A new welfare payment aimed at helping poorer families after the birth of a child has paid out more than £2.7 million in less than two months.
The Scottish Government started taking applications for the Best Start grant – which provides eligible families with £600 after the birth of their first child and £300 after the birth of any later children – on December 10 last year.
Since then more than 7,000 low income families have been helped – with the payments totalling more than had been made under the the previous benefit in a year.
The new grant, introduced after the devolution of some welfare powers to Holyrood, replaces the Sure Start Maternity Grant north of the border.
Under that scheme the UK Department for Work and Pensions (DWP) paid out £2 million to families in 2017-18.
Social Security Secretary Shirley-Anne Somerville said: “The response we have had to the new Best Start Grant is absolutely exceptional and I am delighted that we have now issued over £2.7 million of payments since the benefit opened in December – more in just two months than the DWP paid over a year.”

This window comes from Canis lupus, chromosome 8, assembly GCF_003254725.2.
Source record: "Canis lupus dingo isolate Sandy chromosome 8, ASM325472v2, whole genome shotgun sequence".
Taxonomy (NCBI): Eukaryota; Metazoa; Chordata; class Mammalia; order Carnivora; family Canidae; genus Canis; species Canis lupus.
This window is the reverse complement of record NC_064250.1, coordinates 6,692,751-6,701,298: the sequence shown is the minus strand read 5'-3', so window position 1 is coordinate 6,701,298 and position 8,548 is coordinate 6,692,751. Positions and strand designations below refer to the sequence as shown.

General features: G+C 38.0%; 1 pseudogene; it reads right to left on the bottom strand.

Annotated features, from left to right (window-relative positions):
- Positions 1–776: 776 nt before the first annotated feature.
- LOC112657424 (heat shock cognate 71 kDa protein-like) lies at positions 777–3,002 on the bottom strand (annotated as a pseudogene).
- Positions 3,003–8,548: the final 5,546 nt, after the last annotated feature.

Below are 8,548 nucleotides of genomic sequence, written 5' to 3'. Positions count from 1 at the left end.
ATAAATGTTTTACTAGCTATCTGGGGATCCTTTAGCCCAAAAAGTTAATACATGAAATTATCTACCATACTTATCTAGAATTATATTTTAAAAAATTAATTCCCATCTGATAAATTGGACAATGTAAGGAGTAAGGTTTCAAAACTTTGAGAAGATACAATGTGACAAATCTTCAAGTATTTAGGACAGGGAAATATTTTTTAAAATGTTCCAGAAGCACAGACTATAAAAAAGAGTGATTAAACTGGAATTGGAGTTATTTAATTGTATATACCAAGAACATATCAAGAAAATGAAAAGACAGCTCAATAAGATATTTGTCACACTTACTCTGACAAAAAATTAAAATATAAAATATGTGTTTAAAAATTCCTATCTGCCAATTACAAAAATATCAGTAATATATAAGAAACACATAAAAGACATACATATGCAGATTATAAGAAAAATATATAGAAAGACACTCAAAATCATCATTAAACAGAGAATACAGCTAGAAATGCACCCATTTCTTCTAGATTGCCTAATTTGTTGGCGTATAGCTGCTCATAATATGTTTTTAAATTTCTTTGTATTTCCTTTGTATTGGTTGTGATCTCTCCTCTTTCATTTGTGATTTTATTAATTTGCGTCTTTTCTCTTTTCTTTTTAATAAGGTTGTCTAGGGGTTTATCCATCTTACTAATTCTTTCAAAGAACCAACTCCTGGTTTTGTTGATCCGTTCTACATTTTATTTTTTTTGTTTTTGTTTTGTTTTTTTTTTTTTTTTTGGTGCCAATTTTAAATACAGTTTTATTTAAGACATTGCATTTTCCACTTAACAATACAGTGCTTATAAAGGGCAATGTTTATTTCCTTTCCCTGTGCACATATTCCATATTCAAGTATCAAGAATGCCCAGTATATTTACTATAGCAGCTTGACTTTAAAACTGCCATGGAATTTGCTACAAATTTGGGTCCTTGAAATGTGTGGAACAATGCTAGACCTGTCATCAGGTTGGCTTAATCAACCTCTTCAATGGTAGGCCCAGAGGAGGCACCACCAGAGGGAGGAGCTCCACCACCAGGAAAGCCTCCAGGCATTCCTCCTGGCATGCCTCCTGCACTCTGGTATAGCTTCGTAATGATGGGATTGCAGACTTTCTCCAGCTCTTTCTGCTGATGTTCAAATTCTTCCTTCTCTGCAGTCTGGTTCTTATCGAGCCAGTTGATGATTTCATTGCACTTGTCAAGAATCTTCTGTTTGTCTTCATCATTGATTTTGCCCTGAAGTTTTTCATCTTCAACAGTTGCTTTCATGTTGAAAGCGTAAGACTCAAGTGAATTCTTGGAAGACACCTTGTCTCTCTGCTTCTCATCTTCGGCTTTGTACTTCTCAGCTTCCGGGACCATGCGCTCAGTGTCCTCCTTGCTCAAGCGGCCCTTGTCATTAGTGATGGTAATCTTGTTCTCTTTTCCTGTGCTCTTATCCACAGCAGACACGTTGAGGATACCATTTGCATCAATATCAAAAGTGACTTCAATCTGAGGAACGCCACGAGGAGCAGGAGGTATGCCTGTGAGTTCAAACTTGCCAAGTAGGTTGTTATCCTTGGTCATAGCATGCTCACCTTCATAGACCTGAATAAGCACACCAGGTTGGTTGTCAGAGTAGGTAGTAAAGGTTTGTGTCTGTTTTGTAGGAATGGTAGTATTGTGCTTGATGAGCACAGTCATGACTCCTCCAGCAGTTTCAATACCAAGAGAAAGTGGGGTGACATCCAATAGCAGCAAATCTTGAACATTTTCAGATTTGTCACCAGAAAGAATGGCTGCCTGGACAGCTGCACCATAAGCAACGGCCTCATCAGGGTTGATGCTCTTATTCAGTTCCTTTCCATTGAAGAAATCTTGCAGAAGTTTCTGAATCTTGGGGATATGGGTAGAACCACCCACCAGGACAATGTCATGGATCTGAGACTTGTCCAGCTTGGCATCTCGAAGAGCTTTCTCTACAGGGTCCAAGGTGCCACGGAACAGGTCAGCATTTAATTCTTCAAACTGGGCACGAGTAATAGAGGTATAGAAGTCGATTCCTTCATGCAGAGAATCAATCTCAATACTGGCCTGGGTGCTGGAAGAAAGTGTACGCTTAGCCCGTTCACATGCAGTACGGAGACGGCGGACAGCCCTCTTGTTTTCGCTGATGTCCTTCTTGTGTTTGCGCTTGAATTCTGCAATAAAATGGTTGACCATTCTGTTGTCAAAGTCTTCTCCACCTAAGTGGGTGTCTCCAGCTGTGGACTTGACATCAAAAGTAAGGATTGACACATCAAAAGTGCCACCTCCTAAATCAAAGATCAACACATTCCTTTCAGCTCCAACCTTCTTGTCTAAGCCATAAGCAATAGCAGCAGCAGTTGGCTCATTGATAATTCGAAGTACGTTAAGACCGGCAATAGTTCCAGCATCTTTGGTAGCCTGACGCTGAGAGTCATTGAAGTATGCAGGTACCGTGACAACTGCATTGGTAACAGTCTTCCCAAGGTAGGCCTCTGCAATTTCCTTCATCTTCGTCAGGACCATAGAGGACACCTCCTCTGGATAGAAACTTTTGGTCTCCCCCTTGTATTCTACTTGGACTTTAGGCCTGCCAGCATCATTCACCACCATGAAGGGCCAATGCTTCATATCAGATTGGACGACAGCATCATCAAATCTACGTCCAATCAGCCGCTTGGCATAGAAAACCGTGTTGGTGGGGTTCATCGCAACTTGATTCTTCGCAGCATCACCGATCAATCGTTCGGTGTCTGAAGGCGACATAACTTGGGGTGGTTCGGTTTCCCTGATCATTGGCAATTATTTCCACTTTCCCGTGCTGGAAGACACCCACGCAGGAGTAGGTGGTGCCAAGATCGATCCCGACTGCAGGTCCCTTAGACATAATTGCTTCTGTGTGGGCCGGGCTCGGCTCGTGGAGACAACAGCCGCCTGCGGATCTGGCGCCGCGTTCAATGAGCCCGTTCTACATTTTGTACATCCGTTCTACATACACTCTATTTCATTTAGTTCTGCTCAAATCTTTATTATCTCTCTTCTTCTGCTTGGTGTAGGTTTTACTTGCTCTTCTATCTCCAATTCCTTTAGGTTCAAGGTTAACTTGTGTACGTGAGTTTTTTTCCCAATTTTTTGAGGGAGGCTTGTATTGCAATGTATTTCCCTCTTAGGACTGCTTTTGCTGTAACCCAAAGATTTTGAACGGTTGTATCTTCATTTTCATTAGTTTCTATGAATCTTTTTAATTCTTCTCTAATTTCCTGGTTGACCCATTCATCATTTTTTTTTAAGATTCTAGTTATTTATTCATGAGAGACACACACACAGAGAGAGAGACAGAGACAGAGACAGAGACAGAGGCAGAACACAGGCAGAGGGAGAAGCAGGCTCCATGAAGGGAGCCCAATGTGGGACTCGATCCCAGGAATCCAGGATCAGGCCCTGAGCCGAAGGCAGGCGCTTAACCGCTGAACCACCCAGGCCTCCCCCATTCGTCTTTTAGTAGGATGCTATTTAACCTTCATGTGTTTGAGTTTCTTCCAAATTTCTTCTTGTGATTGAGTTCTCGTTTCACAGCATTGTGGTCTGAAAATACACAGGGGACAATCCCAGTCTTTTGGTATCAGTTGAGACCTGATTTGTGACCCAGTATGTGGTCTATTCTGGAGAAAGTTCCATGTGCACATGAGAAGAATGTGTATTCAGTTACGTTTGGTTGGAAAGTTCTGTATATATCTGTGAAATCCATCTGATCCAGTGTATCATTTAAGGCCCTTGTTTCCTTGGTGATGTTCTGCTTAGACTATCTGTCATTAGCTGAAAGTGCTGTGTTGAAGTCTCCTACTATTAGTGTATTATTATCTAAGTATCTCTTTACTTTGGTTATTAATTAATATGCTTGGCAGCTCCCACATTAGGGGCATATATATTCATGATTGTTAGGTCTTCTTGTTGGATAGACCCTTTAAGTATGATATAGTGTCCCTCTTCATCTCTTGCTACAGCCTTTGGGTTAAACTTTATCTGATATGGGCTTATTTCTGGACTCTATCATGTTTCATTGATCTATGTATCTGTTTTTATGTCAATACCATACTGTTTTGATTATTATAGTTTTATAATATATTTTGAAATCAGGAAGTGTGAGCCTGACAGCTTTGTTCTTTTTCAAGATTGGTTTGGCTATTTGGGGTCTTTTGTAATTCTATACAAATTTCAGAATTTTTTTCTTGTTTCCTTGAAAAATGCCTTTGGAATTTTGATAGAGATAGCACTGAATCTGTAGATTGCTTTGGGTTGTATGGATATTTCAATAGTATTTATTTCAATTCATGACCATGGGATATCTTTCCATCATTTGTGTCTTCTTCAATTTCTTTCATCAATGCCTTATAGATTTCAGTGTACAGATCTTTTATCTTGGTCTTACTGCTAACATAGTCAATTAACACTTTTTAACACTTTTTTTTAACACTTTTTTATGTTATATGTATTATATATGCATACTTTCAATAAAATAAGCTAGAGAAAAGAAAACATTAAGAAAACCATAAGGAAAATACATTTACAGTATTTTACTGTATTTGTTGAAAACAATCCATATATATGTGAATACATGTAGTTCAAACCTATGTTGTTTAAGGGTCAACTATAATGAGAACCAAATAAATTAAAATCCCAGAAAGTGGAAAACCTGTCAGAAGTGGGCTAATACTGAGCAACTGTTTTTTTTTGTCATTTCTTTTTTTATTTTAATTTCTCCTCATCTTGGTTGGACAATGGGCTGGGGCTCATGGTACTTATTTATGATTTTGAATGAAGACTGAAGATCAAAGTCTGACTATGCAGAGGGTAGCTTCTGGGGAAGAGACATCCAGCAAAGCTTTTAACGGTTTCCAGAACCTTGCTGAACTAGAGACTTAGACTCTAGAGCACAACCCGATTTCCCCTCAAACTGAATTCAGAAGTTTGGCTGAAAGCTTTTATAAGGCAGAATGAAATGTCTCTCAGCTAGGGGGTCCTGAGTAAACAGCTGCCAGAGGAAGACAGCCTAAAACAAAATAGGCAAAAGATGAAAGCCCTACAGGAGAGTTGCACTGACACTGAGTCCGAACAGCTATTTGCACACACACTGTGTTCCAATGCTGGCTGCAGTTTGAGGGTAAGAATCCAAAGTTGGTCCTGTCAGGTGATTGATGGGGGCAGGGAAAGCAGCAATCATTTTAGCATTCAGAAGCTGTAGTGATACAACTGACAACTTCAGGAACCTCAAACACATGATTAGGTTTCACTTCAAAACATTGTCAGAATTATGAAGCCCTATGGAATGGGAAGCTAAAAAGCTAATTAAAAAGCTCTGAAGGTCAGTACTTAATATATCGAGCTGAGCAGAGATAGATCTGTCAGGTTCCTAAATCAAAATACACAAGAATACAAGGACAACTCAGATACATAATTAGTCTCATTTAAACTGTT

She hailed the new payment as being a “substantial increase in support for expectant families and new babies”, and added that it “shows what can be achieved if we take a different approach to social security”.
Ms Somerville continued: “We have simplified the application process, promoted this new benefit and engaged health and childcare professionals to help us maximise take-up.
“Alongside increasing the financial support for eligible parents, we have removed the UK’s previous one child limit, reaching children who would have received nothing from the Sure Start Maternity Grant.
“This shows the difference we can make with our new social security powers.
“The Pregnancy and Baby Payment is helping give children the best possible start in life, and demonstrates our commitment to making Scotland the best place for a child to grow up.”
The Scottish Government is already set to expand the Best Start grant scheme, by introducing an additional payment of £250 for children when they reach the age of two or three, with the same amount also to be paid out when children reach school age.